"[N]othing is more common than to encounter Freemasons who are in utter darkness as to every thing that relates to Freemasonry. They are ignorant of its history - they know not whether it is a mushroom production of today, or whether it goes back to remote ages for its origin. They have no comprehension of the esoteric meaning of its symbols or its ceremonies, and are hardly at home in its modes of recognition. And yet nothing is more common than to find such socialists in the possession of high degrees and sometimes honored with elevated affairs in the Order, present at the meetings of lodges and chapters, intermeddling with the proceedings, taking an active part in all discussions and pertinaciously maintaining heterodox opinions in opposition to the judgment of brethren of far greater knowledge... [T]here are some Masons who think that the mere act of initiation is at once followed by an influx of all Masonic knowledge. They need no further study or research. All that they require to know has already been received by a sort of intuitive process."
I'm asked a LOT by Masons what my "favorite" Masonic books are, or to give them a suggested reading list. I hesitate to do that because my answer always has to be, "That depends." Freemasonry has existed as a social, cultural , philosophical, and practical movement for more than three hundred years, and its historical origins are at least twice as old – arguably older. Its literary origins from which our founders and ritualists shamelessly purloined countless phrases and ideas alone could fill a room with books (Art DeHoyos reigns over a whole Temple full of them). Its mythical and legendary origins reach to the pre-Christian era and Hebrew Biblical sources.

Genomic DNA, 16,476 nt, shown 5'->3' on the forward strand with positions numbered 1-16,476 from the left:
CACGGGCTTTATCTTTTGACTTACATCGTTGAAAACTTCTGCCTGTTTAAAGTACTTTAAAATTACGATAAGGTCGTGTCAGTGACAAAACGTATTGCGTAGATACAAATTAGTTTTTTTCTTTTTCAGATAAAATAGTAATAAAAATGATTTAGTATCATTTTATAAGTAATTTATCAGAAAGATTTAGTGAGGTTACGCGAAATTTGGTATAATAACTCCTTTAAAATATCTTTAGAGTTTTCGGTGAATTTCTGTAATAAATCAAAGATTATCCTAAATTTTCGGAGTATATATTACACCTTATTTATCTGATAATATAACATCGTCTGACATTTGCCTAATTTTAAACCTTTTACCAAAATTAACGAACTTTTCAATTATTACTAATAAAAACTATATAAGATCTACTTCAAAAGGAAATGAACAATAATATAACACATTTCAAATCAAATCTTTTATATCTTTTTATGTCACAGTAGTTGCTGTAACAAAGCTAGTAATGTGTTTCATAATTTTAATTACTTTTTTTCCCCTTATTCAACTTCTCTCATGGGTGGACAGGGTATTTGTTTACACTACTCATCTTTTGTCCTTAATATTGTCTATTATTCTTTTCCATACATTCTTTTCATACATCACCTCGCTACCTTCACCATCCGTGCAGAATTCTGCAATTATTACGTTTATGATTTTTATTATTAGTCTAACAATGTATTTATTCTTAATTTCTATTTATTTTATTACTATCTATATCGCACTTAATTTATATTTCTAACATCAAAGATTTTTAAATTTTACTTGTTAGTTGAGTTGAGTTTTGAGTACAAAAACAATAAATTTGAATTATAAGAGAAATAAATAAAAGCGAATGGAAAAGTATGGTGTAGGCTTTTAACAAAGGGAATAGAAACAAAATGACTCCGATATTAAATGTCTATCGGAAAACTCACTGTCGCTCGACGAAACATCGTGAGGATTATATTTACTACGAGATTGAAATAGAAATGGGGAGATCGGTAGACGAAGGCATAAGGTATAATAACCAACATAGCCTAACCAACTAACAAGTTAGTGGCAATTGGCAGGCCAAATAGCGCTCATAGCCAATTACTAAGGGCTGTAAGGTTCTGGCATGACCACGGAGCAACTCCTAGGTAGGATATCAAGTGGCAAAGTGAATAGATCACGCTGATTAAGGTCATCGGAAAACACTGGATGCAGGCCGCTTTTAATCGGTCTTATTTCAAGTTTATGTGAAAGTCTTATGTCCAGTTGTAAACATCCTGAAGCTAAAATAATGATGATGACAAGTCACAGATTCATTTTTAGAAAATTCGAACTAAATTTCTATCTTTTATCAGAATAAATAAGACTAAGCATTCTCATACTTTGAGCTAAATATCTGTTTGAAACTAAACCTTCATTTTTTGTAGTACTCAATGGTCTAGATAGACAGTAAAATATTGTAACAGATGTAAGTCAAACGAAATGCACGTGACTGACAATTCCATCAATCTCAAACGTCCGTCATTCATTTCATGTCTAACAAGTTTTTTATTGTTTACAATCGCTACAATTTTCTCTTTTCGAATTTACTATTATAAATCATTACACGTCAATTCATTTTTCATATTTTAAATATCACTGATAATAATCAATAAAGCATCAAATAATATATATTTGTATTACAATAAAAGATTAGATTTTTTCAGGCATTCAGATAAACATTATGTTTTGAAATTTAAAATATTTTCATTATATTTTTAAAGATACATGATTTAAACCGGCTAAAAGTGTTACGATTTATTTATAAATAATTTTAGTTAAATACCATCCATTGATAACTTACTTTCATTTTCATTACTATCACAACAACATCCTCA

Yet, if I tell a Mason seriously wanting to explore any of this at minimum to start with Coil's Masonic Encyclopedia, the Bible (at least 1st Kings, Chronicles, Ecclesiastes, and Psalms), Isaac Newton's Chronology of Ancient Kingdoms and his other works about Solomon and his Temple, and Thomas More's Utopia, he'd run screaming from the room. And has. Tell a modern Mason to actually read any part of the King James Version of the Bible from which our ritual is largely derived, and he's just as likely to yawp something about it being un-Masonic.

So my practical reading list for any Mason today, regardless of their avenue of interest, always starts with Albert Pike's Esoterika. Whether you are a new Mason or an old one, this brilliant book about the three Craft lodge degrees will make you actually think hard about the rituals we all know, the words we all say, and why we do and say it. Pike doesn't tell you what to think, he asks you to think differently.

From there, I don't have a single, all-purpose favorite list. I have about ten, because "that depends."

So have a look at what a few others have recommended. Your own grand lodge might have a recommended list, too.